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Black Soldier Fly Larvae – It’s What’s For Dinner

By   /  November 23, 2020  /  2 Comments

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It’s Thanksgiving week here in the United States, a time when, in addition to giving thanks, we think a lot about food. With that in mind we thank Science Daily and the University of Queensland for contributing to this article.

Black soldier fly larvae contains more zinc and iron than lean meat and its calcium content is higher than milk. Less than half a hectare of black soldier fly larvae can produce more protein than cattle grazing on around 1200 hectares, or 52 hectares of soybeans. New research has identified the barriers for introducing fly protein into Western human diets as a sustainable, healthy alternative to both meat and plant proteins. Photo of Black Soldier Fly Larvae burgers by ABC Sunshine Coast and Louw Hoffman

 

It may seem a little hard to swallow but the larvae of a waste-eating fly could become a new alternative protein source for humans, according to a University of Queensland scientist.

Professor Louw Hoffman said black soldier fly’s larvae, which was already utilized for animal feed, was a high quality protein.

“Just like meat, it contains all the nutrients humans need for health,” Professor Hoffman said. “The larvae is richer in zinc and iron than lean meat, and its calcium content is as high as that of milk. Their nutritional composition makes them an interesting contender as a meat alternative, and to date they have demonstrated their potential to partially replace meat in burger patties and Vienna sausages.”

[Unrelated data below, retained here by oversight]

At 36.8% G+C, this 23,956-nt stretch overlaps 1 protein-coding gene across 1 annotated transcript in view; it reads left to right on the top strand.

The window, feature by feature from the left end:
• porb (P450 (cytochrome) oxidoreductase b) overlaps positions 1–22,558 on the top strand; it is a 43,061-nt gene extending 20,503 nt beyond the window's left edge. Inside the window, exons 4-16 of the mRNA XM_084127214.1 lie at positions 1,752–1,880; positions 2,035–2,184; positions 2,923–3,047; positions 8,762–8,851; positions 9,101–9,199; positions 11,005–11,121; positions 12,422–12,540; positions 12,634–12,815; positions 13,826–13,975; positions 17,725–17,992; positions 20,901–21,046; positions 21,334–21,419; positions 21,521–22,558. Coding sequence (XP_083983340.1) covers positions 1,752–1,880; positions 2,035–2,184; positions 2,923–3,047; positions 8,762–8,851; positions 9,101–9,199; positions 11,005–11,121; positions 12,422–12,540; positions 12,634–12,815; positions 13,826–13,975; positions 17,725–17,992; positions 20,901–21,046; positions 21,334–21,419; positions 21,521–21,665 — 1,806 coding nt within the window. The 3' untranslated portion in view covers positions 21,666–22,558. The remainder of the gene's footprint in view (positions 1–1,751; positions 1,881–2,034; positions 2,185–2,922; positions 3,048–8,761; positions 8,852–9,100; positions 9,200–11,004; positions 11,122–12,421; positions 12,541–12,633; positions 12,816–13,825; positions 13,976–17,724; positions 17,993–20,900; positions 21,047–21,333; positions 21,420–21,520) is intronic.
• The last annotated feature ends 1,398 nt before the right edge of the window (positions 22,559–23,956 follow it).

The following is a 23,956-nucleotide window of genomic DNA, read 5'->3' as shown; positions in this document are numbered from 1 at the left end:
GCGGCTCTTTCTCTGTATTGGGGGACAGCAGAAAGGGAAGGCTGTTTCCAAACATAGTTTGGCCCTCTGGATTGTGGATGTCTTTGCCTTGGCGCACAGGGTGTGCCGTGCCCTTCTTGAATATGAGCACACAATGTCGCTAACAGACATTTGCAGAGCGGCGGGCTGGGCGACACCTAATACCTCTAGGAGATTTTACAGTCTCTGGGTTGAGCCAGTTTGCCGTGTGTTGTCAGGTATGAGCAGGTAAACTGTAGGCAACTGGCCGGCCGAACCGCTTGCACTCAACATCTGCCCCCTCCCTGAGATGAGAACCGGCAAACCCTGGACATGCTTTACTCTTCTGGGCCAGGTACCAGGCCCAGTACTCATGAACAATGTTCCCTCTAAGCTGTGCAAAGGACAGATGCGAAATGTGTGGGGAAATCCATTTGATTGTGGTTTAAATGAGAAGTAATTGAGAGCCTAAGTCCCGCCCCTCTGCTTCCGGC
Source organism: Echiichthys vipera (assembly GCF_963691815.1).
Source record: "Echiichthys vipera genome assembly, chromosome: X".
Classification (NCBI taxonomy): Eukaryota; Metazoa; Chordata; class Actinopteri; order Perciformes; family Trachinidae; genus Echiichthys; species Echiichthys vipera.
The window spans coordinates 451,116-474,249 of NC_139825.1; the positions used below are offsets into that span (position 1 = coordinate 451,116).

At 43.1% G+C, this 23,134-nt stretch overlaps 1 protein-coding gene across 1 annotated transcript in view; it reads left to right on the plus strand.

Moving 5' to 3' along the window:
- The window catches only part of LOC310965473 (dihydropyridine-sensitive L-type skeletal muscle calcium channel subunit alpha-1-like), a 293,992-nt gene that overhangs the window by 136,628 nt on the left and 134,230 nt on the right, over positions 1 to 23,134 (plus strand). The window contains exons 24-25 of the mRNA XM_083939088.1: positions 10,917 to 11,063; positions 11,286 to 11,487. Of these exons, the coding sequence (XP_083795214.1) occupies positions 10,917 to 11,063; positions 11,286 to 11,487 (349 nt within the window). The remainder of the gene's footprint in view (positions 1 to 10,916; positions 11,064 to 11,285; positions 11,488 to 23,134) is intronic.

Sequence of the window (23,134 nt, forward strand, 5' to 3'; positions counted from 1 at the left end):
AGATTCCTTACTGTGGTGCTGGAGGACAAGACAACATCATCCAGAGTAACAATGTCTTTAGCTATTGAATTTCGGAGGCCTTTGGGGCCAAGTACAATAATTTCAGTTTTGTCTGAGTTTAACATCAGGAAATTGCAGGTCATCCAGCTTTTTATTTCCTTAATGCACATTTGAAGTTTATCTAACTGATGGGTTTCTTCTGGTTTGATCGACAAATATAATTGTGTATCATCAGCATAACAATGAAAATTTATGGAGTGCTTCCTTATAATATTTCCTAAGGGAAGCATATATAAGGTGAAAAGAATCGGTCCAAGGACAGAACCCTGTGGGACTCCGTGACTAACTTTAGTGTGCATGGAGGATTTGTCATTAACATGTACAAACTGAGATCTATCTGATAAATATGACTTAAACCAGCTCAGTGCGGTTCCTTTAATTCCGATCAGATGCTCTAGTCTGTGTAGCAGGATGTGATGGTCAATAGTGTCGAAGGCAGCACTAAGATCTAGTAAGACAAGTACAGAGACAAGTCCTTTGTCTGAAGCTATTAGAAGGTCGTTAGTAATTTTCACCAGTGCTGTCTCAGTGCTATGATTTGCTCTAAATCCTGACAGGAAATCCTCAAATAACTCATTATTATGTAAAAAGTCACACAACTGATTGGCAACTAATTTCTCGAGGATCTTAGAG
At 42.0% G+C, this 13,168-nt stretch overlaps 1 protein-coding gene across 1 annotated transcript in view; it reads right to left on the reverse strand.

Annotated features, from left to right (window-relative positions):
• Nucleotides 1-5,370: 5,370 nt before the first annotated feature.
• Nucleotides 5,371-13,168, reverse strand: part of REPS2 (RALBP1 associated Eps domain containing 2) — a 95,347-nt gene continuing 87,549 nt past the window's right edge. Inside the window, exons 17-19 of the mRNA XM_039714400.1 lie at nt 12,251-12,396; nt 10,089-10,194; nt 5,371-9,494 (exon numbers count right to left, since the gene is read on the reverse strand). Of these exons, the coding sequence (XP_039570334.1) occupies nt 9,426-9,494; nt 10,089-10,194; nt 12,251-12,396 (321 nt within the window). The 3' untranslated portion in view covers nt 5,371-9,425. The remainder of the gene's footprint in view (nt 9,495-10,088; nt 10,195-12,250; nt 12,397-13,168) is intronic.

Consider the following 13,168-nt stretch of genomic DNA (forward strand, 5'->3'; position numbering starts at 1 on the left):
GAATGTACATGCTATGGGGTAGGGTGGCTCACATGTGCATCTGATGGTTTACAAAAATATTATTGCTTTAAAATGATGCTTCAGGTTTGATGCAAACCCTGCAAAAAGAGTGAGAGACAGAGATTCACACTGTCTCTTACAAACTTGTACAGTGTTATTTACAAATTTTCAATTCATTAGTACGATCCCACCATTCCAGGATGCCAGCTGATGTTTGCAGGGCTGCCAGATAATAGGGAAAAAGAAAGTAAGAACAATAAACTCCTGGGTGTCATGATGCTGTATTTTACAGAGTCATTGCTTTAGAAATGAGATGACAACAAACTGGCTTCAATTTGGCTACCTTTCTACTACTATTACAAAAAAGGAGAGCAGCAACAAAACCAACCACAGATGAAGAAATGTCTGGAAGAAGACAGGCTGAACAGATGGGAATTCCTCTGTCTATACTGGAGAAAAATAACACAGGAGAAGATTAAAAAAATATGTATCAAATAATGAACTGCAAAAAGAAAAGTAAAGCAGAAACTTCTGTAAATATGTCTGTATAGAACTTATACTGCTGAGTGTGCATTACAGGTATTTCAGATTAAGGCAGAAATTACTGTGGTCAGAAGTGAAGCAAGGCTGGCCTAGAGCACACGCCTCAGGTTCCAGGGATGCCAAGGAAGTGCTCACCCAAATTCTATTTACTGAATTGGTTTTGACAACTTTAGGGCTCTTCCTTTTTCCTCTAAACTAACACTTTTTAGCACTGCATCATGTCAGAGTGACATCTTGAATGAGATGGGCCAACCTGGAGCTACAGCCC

Professor Louw Hoffman

Professor Hoffman said the United Nation’s Food and Agriculture Organization estimated that two billion people around the world already ate insects regularly as part of their diet.

“The biggest factor that prevents fly proteins being used in our food supply is Western consumers’ acceptance of insects as food,” he said. “We will eat pea or oat milk, even lab-grown meats, but insects just aren’t on Western menus.”

Professor Hoffman has been studying the hurdles that need to be overcome before flies can directly enter the human food supply chain.

“There’s a lot of research that’s already been done on black soldier fly larvae as a feed for livestock, but we need to ensure we address safety issues before it can get legs as a human food,” he said. “This includes understanding the different nutritional profiles of the fly at key stages of its growth, and the best ways to process the fly to preserve its nutritional value. While the fly can clean up toxic waste including heavy metals, it’s also recommended flies bred for human food be fed a clean source of organic waste.”

In addition to its nutrition profile, Professor Hoffman said there were strong environmental reasons for humans to eat fly larvae. It’s estimated that less than half a hectare of black soldier fly larvae can produce more protein than cattle grazing on around 1200 hectares, or 52 hectares of soybeans.

“If you care about the environment, then you should consider and be willing to eat insect protein,” he said.

The research is published in Wiley (DOI: 10.1111/1541-4337.12609).

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  • Published: 2 months ago on November 23, 2020
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  • Last Modified: November 18, 2020 @ 12:40 pm
  • Filed Under: Livestock

About the author

Publisher, Editor and Author

Kathy worked with the Bureau of Land Management for 12 years before founding Livestock for Landscapes in 2004. Her twelve years at the agency allowed her to pursue her goal of helping communities find ways to live profitably AND sustainably in their environment. She has been researching and working with livestock as a land management tool for over a decade. When she's not helping farmers, ranchers and land managers on-site, she writes articles, and books, and edits videos to help others turn their livestock into landscape managers.

2 Comments

  1. Black Angstus says:

    It is detestable for your esteemed publication to join forces with the New World Order Agenda 21 Starvationability Propaganda Machine in advocating for a bug-based diet among your meat-eating, freedom-loving readership.

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